Linkin Park may have lost their way, but they appear to be trying to get back on track with their newest album, “Living Things.” Trying, but not necessarily succeeding.
“A Thousand Suns” is the album that Linkin Park fans try to forget about; it’s the album where the band sold its soul and gritty edge for overly-synthesized music and mellow vocals that created a massive disconnect with fans who, after the natural and intense sound of “Minutes to Midnight,” were happily anticipating another raw and emotionally charged release.
And, while “Living Things” sticks to heavy synthetics as far as music goes, the album returns to the rapping/singing/shouting combination of vocals that first drew fans in.
While this is sure to please some, Linkin Park still has a long way to go before they’ve redeemed themselves. As hard as “Living Things” is compared to “A Thousand Suns,” it’s still mellow and (dare it be) mainstream. That’s right, mainstream. The lyrics are whiny instead of angry, and the vocals are held back, half as powerful as they could be; it’s almost as if Chester Bennington and crew don’t really believe in what they’re doing here.
Probably the best mix of old Linkin Park and their new electronic-esque sound is the album’s first single, “Burn It Down,” which feels similar to “Numb” from “Meteora.” The vocals are as genuine and emotionally charged as fans could hope for, but the music itself is more upbeat and almost – almost – club-like. Somehow, the combination works well. Unfortunately, this is the only really well-conceived track on the album. It lures fans in for a closer look, but then, despite returning to what we love about them in leaps and bounds, they fall just short enough to make the album dissatisfying.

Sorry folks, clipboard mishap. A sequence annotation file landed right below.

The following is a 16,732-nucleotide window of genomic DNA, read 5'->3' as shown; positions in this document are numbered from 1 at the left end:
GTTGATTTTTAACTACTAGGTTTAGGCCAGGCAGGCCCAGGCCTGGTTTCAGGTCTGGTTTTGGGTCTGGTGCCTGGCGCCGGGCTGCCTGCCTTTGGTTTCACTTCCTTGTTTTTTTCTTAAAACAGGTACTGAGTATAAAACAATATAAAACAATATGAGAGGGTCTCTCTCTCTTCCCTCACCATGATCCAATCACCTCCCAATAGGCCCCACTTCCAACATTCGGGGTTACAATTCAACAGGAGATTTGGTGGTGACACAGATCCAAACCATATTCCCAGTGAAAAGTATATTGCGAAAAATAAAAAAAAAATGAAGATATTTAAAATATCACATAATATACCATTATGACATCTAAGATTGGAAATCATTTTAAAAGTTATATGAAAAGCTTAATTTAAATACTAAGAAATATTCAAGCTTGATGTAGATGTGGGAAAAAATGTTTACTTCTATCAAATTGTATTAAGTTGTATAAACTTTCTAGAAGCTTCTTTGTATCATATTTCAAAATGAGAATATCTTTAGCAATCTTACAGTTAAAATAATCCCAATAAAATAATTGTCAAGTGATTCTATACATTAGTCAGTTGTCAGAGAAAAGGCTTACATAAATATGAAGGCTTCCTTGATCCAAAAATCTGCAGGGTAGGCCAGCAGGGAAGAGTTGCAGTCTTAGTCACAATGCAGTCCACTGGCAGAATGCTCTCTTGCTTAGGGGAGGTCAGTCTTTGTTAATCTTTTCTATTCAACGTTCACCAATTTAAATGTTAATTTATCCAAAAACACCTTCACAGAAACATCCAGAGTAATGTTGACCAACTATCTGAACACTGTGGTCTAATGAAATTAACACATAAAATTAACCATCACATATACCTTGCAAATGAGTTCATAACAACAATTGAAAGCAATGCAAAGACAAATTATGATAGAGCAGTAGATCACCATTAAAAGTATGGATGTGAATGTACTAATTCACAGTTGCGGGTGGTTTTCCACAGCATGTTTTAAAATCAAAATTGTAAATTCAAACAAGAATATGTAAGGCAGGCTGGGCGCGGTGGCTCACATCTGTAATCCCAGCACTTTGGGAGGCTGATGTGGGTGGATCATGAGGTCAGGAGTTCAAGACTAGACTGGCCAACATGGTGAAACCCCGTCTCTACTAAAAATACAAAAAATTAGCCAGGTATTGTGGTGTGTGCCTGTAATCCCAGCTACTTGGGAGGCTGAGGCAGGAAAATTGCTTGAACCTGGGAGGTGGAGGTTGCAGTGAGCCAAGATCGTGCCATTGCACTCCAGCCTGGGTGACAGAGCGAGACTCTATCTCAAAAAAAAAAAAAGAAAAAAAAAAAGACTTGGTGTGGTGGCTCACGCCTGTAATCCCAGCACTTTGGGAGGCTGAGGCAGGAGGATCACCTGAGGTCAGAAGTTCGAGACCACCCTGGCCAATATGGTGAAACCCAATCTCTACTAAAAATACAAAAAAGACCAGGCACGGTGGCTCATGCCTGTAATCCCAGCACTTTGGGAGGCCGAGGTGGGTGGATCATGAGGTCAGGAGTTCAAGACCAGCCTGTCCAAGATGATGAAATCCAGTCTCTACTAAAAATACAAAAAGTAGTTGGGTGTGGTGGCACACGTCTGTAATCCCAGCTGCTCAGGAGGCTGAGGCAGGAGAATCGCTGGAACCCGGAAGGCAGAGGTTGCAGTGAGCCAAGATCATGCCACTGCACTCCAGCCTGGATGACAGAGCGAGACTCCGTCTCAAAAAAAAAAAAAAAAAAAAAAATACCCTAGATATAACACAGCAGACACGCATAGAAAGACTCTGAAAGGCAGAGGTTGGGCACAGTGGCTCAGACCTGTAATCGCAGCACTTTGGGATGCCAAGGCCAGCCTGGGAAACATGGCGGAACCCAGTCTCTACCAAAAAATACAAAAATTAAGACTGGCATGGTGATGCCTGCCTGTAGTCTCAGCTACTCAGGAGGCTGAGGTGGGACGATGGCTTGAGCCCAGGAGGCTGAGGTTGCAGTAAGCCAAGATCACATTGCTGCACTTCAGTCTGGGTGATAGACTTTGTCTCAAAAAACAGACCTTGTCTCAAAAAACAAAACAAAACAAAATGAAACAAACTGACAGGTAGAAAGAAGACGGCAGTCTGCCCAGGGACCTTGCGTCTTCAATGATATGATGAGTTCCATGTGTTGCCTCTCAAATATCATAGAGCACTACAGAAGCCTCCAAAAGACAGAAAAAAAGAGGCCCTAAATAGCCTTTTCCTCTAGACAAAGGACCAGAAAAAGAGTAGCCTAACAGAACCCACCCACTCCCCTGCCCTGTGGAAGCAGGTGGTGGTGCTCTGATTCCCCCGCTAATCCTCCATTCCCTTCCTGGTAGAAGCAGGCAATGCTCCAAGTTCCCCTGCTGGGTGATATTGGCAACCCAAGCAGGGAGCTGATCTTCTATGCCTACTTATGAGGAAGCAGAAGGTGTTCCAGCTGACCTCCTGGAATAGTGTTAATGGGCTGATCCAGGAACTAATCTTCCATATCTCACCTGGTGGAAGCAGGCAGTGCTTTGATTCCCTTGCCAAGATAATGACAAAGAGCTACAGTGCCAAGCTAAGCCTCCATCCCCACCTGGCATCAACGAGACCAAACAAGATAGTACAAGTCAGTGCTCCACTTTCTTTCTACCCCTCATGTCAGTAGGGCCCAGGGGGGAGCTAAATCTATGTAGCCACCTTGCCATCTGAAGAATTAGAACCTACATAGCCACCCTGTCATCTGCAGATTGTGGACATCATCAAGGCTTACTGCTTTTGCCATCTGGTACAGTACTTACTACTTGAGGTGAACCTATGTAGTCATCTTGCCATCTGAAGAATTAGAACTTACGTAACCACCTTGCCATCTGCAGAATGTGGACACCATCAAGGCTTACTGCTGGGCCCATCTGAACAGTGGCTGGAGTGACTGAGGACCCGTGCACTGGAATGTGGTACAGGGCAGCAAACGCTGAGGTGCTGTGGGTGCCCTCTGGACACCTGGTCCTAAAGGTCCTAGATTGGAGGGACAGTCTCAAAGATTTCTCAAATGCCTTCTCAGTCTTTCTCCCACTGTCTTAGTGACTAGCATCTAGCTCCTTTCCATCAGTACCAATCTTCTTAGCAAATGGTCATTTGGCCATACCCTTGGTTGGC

Linkin Park, here is your challenge: “Nobody’s Listening” to this new music, so you should be “Breaking the Habit” of making yourselves into a band that you’re not. We haven’t “Given Up” on you, because “The Little Things Give You Away” and we know you’re trying to get back to your musical roots. Just take “One Step Closer,” because “In The End,” we’re still “With You.”
Trust your fans boys, and don’t get “Lost in the Echo” of your former glory.
To the rest of you, steer clear of this album unless you want to hear a relatively sad attempt at redemption by a once great band.